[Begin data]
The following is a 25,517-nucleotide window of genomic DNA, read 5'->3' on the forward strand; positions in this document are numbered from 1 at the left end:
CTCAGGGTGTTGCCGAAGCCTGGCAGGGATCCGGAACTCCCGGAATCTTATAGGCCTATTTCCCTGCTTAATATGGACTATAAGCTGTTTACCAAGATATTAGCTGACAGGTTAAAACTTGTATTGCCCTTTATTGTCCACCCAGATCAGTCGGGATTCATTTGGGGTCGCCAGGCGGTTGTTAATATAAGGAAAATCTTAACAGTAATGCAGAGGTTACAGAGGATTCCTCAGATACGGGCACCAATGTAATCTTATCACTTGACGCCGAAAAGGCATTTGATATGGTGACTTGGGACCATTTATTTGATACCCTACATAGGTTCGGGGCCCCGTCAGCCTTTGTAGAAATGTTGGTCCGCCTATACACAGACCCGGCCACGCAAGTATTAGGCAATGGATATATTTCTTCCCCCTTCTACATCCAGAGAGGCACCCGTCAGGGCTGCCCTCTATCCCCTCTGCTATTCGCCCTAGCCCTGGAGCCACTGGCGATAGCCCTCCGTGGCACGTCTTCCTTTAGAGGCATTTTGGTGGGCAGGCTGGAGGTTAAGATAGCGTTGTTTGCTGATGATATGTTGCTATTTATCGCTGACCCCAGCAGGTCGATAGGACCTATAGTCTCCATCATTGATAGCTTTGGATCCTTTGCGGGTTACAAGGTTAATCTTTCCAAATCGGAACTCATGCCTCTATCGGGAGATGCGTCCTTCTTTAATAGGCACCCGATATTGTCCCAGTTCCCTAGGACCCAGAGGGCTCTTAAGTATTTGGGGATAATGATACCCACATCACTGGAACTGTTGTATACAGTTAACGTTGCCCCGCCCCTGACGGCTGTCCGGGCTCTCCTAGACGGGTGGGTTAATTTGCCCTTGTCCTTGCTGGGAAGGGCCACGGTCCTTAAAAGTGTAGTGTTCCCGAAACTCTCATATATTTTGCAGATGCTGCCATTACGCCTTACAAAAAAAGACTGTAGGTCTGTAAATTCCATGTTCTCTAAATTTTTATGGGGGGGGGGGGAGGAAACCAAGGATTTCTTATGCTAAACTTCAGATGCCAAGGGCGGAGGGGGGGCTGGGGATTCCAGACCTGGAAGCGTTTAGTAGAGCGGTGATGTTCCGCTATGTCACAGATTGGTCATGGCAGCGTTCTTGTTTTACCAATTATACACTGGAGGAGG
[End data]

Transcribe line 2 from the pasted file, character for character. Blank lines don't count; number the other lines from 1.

CTCAGGGTGTTGCCGAAGCCTGGCAGGGATCCGGAACTCCCGGAATCTTATAGGCCTATTTCCCTGCTTAATATGGACTATAAGCTGTTTACCAAGATATTAGCTGACAGGTTAAAACTTGTATTGCCCTTTATTGTCCACCCAGATCAGTCGGGATTCATTTGGGGTCGCCAGGCGGTTGTTAATATAAGGAAAATCTTAACAGTAATGCAGAGGTTACAGAGGATTCCTCAGATACGGGCACCAATGTAATCTTATCACTTGACGCCGAAAAGGCATTTGATATGGTGACTTGGGACCATTTATTTGATACCCTACATAGGTTCGGGGCCCCGTCAGCCTTTGTAGAAATGTTGGTCCGCCTATACACAGACCCGGCCACGCAAGTATTAGGCAATGGATATATTTCTTCCCCCTTCTACATCCAGAGAGGCACCCGTCAGGGCTGCCCTCTATCCCCTCTGCTATTCGCCCTAGCCCTGGAGCCACTGGCGATAGCCCTCCGTGGCACGTCTTCCTTTAGAGGCATTTTGGTGGGCAGGCTGGAGGTTAAGATAGCGTTGTTTGCTGATGATATGTTGCTATTTATCGCTGACCCCAGCAGGTCGATAGGACCTATAGTCTCCATCATTGATAGCTTTGGATCCTTTGCGGGTTACAAGGTTAATCTTTCCAAATCGGAACTCATGCCTCTATCGGGAGATGCGTCCTTCTTTAATAGGCACCCGATATTGTCCCAGTTCCCTAGGACCCAGAGGGCTCTTAAGTATTTGGGGATAATGATACCCACATCACTGGAACTGTTGTATACAGTTAACGTTGCCCCGCCCCTGACGGCTGTCCGGGCTCTCCTAGACGGGTGGGTTAATTTGCCCTTGTCCTTGCTGGGAAGGGCCACGGTCCTTAAAAGTGTAGTGTTCCCGAAACTCTCATATATTTTGCAGATGCTGCCATTACGCCTTACAAAAAAAGACTGTAGGTCTGTAAATTCCATGTTCTCTAAATTTTTATGGGGGGGGGGGGAGGAAACCAAGGATTTCTTATGCTAAACTTCAGATGCCAAGGGCGGAGGGGGGGCTGGGGATTCCAGACCTGGAAGCGTTTAGTAGAGCGGTGATGTTCCGCTATGTCACAGATTGGTCATGGCAGCGTTCTTGTTTTACCAATTATACACTGGAGGAGG